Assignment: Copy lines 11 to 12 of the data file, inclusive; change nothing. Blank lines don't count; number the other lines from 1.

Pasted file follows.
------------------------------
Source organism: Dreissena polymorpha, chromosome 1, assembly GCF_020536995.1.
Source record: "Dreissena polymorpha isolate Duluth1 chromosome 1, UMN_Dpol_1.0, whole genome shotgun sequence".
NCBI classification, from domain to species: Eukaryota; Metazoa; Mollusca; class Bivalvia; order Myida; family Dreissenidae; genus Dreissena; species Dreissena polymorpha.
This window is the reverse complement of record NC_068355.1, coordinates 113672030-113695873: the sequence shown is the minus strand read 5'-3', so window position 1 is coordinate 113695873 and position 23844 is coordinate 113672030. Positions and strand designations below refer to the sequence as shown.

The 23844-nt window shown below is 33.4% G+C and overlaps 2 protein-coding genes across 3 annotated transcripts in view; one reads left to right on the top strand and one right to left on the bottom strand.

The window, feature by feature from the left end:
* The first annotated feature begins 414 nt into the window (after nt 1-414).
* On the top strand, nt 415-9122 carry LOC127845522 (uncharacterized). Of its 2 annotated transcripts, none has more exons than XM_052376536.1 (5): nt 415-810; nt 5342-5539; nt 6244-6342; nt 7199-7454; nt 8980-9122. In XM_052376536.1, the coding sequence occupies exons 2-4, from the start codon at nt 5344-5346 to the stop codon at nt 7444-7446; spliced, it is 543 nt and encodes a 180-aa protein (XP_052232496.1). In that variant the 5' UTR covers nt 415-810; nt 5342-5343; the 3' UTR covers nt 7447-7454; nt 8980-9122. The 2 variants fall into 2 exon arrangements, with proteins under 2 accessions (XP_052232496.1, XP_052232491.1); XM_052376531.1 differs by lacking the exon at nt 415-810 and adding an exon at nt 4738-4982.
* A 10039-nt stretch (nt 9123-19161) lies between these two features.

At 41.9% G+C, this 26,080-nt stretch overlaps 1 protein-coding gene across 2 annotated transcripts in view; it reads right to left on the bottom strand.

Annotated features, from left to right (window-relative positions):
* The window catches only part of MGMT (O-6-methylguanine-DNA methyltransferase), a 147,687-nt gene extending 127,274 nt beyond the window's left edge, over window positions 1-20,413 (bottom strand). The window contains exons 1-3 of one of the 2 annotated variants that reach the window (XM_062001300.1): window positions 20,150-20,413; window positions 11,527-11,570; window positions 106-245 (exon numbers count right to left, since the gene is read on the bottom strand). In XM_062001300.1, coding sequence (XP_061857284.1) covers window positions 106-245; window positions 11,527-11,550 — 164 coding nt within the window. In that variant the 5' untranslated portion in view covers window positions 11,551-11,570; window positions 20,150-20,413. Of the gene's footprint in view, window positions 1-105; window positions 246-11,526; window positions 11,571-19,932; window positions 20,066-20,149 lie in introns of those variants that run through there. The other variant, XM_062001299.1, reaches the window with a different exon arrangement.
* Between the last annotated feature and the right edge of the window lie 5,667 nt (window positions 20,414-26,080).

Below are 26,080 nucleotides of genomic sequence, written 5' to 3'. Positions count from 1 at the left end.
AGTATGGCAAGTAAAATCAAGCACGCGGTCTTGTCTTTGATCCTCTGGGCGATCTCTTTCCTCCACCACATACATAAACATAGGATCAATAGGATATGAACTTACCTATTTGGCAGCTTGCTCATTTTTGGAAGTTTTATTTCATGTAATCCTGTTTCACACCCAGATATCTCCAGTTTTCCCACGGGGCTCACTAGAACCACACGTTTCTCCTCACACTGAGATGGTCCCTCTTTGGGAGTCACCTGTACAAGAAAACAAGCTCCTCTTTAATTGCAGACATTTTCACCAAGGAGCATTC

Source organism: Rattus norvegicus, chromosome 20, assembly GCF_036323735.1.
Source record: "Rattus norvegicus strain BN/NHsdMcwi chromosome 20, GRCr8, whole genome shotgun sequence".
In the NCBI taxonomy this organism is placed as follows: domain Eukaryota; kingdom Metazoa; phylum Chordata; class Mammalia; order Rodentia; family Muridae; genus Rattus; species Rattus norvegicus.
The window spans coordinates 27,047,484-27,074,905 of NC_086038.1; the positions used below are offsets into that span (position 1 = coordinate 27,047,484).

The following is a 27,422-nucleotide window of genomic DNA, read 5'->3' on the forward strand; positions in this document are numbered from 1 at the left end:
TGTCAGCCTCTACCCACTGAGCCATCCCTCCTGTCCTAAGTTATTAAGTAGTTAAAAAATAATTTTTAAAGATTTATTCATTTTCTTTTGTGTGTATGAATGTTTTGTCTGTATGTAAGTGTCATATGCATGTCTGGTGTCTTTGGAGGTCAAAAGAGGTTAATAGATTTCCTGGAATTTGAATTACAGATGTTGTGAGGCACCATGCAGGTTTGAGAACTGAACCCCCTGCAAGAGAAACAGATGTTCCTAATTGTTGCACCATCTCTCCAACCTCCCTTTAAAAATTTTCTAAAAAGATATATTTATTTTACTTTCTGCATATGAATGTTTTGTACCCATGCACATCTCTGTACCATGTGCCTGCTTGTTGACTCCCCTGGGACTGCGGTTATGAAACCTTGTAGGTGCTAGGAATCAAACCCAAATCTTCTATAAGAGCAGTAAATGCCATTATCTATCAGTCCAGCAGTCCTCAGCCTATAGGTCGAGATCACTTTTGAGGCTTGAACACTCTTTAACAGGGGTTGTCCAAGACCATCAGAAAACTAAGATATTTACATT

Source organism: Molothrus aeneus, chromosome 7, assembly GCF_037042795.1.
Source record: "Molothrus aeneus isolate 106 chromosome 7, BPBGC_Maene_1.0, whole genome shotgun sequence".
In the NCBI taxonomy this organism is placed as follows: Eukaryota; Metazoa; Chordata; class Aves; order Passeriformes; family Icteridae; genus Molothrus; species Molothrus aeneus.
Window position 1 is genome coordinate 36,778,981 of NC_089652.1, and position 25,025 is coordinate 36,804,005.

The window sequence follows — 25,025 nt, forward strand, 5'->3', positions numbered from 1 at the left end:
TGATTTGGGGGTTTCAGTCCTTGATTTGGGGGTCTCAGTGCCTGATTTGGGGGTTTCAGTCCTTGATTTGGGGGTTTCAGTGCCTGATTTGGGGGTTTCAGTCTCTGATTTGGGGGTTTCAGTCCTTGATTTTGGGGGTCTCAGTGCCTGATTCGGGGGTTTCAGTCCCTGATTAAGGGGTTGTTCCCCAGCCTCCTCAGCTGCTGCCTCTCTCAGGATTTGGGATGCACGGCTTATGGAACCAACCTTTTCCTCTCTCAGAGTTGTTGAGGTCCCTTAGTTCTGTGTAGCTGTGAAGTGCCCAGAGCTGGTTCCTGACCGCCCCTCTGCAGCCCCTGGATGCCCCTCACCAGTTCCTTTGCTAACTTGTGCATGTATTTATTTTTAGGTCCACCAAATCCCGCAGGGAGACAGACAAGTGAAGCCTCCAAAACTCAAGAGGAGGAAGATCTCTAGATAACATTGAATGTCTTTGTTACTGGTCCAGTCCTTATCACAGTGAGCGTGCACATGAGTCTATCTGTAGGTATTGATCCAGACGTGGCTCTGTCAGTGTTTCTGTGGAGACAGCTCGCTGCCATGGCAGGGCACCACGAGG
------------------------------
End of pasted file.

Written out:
Annotated features, from left to right (window-relative positions):
* The window catches only part of MGMT (O-6-methylguanine-DNA methyltransferase), a 147,687-nt gene extending 127,274 nt beyond the window's left edge, over window positions 1-20,413 (bottom strand). The window contains exons 1-3 of one of the 2 annotated variants that reach the window (XM_062001300.1): window positions 20,150-20,413; window positions 11,527-11,570; window positions 106-245 (exon numbers count right to left, since the gene is read on the bottom strand). In XM_062001300.1, coding sequence (XP_061857284.1) covers window positions 106-245; window positions 11,527-11,550 — 164 coding nt within the window. In that variant the 5' untranslated portion in view covers window positions 11,551-11,570; window positions 20,150-20,413. Of the gene's footprint in view, window positions 1-105; window positions 246-11,526; window positions 11,571-19,932; window positions 20,066-20,149 lie in introns of those variants that run through there. The other variant, XM_062001299.1, reaches the window with a different exon arrangement.